Another negative consequence of the over-use of cars is the loss of lifestyle choices. In nearly all American communities, land development regulations are a one-size-fits-all proposition. And that one size tends to be to provide for the drivable suburban lifestyle. Such an approach fails to fairly provide for all lifestyle choices. A much more equitable, sustainable approach is to establish lifestyle “zones” throughout the community that are intended for a walkable town center lifestyle, another for a drivable suburban lifestyle and another for a rural/conservation lifestyle. Each “zone” is then given customized land development regulations that are tailored to maximize the quality of each lifestyle. (For example, a town center zone would have smaller building setbacks, somewhat higher density allowances, more mixing of residential and non-residential uses, and lower speed road design than in the suburban zone.) This more comprehensive, choice-based regulatory approach is slowly being incorporated in American communities, and is known as “form-based” zoning regulations, or “transect-based” regulations, or “smart growth” codes.
It is, in effect, a way to make smarter, more lovable development legal again. And to do so in a way that maximizes lifestyle and travel choices.
Given the above, what is to be done? Is it any business of government or its planners to intervene in how much people drive cars?
In my opinion, a strong case can be made that such intervention, properly crafted to avoid eliminating choices so essential to a free society, is quite legitimate and increasingly essential. After all, governments have a constitutional and ethical responsibility to provide for community health, safety and welfare of the community. I’d like to note here, as an aside, that in my 20 years as a senior planner for Gainesville FL, I discovered that nearly all the work that planners are asked to do in their jobs to promote health, safety and welfare either directly or indirectly relates to the alleviation of problems associated with car travel and storage.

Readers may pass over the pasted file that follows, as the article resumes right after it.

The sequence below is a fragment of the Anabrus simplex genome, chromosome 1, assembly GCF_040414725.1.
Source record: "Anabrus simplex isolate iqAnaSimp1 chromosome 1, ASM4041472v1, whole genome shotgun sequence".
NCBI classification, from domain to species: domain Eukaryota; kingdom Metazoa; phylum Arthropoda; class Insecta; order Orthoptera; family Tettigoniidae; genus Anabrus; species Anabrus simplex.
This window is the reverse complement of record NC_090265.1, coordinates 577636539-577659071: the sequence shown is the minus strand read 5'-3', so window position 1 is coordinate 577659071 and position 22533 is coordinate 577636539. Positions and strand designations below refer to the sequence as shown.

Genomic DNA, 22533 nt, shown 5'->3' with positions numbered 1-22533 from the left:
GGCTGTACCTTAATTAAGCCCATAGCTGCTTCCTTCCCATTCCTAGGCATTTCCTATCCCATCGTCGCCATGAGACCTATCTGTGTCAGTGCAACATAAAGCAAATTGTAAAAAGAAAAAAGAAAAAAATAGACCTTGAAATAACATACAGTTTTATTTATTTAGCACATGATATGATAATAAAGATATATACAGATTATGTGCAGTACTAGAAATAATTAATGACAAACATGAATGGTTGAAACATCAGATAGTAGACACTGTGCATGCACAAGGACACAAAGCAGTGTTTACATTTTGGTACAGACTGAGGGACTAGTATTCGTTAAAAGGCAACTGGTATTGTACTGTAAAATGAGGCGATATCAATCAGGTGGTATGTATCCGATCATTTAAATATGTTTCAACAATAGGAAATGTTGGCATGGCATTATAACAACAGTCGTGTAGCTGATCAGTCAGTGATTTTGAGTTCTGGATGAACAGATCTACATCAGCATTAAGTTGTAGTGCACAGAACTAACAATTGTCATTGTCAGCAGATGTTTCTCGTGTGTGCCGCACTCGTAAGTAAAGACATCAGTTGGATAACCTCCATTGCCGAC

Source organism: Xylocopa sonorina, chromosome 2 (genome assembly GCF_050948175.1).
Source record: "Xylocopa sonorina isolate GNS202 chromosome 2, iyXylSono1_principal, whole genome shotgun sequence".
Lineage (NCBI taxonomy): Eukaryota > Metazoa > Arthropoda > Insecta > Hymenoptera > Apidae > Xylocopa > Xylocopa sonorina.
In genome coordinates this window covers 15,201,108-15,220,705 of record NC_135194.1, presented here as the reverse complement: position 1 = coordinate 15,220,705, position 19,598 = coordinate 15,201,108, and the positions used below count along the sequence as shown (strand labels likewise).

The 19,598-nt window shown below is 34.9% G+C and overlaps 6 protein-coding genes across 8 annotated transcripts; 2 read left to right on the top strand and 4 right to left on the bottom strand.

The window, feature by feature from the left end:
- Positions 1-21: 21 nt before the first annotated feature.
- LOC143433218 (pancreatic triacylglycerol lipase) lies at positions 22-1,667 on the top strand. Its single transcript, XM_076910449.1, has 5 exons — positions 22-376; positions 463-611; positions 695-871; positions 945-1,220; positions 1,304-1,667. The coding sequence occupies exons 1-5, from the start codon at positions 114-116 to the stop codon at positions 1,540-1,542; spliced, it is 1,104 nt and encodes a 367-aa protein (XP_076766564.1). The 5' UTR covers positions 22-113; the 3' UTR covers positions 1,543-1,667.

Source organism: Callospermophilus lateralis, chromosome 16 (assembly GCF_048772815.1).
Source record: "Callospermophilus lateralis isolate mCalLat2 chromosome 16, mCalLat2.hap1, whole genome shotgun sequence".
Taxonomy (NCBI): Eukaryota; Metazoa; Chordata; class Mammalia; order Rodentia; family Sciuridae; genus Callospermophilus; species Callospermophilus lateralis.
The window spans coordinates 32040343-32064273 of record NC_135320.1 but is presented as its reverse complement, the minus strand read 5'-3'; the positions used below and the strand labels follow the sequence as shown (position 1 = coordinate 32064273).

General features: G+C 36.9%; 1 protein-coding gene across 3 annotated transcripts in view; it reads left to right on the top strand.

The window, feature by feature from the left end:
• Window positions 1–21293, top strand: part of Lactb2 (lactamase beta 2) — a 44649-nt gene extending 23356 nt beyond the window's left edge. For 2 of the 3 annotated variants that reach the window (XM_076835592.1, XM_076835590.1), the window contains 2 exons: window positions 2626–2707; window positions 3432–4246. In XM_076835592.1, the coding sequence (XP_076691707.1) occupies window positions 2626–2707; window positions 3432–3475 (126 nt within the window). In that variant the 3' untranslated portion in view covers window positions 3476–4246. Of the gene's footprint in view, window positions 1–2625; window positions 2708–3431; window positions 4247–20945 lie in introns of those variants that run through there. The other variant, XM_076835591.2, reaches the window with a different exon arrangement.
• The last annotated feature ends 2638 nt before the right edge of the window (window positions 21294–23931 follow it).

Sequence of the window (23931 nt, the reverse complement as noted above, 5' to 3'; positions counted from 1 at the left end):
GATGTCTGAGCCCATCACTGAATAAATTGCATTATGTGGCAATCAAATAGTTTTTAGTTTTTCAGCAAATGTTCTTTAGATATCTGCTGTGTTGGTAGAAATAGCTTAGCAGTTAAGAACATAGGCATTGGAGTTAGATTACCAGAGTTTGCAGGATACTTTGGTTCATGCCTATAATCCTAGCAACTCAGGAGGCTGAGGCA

The solution is not to prohibit the car. The solution is to continue to allow the car. As long as the car pays its own way, and behaves itself, by being a lower speed, less obligatory way to travel – particularly in neighborhoods and town centers.
For starters, we need to level the playing field. Massive government subsidies for car travel and the drivable suburban lifestyle have strongly distorted the market demand for such travel and such a lifestyle. There is an artificially high level of car travel that would not occur anywhere near the levels we see in America if it were not for the huge government subsidies. These subsidies, for both fairness and financial health, need to be minimized or eliminated.
Gas taxes and other user fees such as priced parking and congestion fees should pay for more than 40 percent of the costs cars impose on society. Roads and parking should be much more efficiently provided, and increasingly priced based on willingness-to-pay, rather than the failed approach of providing these extremely expensive facilities in endless abundance, and for free. Road widening should be halted, given the unfairness of how they are paid for (only a small portion is paid by motorists), the extent to which oversized roads destroy community quality of life and promote auto dependence, and the increasingly unaffordable cost of widenings.
Because of the several decades of government subsidies, Americans have significantly over-built roads and parking so that they are frequently over-sized. Countless roads and parking lots need to be put on a diet (4 lanes to three lanes for many roads, for example). For so many reasons, we need to shrink the space allocated to cars and allocate more of it to bicycles, pedestrians, transit users, and places for people to live. Over-allocation of wide roads and huge parking lots dramatically reduces transportation choices, lifestyle choices, quality of life, public safety, and financial health, among other things.